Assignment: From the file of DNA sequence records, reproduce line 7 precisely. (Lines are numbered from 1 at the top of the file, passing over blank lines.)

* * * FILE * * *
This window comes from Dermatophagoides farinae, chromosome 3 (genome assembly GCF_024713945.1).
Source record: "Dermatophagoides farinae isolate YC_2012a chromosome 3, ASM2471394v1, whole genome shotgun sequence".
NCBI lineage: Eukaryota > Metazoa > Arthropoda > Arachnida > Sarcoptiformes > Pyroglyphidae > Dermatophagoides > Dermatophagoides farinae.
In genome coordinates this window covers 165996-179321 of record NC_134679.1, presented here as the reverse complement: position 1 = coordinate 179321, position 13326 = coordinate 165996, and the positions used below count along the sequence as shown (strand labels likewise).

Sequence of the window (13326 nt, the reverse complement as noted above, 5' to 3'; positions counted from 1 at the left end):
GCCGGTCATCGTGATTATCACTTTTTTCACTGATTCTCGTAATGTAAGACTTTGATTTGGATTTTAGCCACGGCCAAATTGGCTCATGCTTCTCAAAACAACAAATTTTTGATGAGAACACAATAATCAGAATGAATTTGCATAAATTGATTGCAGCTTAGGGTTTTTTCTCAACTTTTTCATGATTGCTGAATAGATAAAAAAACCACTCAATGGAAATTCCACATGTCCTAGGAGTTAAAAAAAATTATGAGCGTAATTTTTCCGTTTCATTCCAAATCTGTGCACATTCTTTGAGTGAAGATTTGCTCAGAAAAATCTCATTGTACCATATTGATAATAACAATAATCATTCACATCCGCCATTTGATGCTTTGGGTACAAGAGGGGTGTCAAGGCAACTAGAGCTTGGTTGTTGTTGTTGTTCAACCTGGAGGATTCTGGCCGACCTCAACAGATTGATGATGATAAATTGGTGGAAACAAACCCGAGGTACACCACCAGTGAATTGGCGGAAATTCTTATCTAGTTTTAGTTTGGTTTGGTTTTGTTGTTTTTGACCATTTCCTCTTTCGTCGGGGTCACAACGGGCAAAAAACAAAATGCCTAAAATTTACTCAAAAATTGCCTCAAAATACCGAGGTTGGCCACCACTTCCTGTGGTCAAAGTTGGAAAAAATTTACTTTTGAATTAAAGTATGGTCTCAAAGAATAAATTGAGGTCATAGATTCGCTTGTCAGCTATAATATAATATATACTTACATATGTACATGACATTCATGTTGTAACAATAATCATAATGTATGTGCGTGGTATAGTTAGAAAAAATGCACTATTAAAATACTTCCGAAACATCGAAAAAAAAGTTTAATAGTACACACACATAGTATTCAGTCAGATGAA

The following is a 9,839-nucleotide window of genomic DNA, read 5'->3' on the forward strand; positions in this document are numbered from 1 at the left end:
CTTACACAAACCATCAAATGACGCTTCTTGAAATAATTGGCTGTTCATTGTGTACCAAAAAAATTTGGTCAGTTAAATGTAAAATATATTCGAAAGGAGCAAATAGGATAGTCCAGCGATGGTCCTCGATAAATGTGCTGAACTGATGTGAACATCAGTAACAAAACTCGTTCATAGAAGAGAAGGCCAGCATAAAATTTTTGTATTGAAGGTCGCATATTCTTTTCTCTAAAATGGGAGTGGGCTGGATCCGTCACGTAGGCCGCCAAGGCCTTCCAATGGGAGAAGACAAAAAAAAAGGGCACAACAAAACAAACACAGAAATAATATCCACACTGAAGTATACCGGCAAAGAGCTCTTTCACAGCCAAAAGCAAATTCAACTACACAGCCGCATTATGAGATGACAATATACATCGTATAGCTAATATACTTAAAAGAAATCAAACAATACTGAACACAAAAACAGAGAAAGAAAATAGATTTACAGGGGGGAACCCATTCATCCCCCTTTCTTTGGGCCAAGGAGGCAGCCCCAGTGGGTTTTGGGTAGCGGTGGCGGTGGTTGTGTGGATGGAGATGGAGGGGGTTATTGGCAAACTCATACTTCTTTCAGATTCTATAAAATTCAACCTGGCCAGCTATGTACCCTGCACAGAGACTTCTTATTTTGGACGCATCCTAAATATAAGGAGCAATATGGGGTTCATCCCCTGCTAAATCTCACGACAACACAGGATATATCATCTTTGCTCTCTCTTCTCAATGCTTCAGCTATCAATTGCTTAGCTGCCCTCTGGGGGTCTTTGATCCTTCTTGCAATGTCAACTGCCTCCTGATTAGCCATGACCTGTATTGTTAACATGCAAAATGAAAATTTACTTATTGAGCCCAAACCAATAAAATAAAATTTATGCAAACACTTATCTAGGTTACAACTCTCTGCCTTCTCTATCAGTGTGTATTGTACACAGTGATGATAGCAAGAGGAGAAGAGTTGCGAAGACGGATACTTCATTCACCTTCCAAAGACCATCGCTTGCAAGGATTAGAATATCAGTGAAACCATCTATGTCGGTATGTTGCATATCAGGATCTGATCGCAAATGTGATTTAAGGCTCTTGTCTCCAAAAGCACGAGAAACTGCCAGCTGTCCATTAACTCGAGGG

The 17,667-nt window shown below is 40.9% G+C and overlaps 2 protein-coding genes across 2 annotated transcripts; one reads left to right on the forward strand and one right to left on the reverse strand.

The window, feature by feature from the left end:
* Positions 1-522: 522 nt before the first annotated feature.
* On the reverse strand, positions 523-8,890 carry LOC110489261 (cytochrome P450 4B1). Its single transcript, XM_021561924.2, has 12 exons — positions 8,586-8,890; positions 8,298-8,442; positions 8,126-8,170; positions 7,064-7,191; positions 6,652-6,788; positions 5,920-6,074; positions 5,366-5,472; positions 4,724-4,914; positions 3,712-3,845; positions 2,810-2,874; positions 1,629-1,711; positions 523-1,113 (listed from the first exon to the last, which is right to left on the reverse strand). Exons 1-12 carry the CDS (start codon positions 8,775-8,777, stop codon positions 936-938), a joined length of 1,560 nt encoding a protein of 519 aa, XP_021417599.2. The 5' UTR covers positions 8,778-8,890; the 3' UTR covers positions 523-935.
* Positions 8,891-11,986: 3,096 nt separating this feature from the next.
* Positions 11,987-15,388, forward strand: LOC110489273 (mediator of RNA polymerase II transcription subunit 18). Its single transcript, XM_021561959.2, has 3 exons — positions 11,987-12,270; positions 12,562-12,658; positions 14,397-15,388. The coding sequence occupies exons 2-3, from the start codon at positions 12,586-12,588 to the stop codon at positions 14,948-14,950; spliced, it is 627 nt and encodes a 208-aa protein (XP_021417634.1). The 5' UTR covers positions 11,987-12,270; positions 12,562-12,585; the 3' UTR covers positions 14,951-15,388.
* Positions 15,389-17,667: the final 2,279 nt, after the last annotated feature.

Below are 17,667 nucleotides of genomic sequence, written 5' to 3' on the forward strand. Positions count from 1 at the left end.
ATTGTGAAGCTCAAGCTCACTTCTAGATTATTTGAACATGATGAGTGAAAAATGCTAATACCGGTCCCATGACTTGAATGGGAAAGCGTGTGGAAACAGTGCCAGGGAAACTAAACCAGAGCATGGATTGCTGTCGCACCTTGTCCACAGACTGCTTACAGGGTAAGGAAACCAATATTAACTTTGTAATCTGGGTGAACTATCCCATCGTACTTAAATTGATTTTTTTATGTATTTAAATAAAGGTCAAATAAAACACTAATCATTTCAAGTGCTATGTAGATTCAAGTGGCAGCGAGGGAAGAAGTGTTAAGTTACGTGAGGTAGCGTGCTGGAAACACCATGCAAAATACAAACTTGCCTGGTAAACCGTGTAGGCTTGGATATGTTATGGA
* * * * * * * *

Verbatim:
The following is a 9,839-nucleotide window of genomic DNA, read 5'->3' on the forward strand; positions in this document are numbered from 1 at the left end: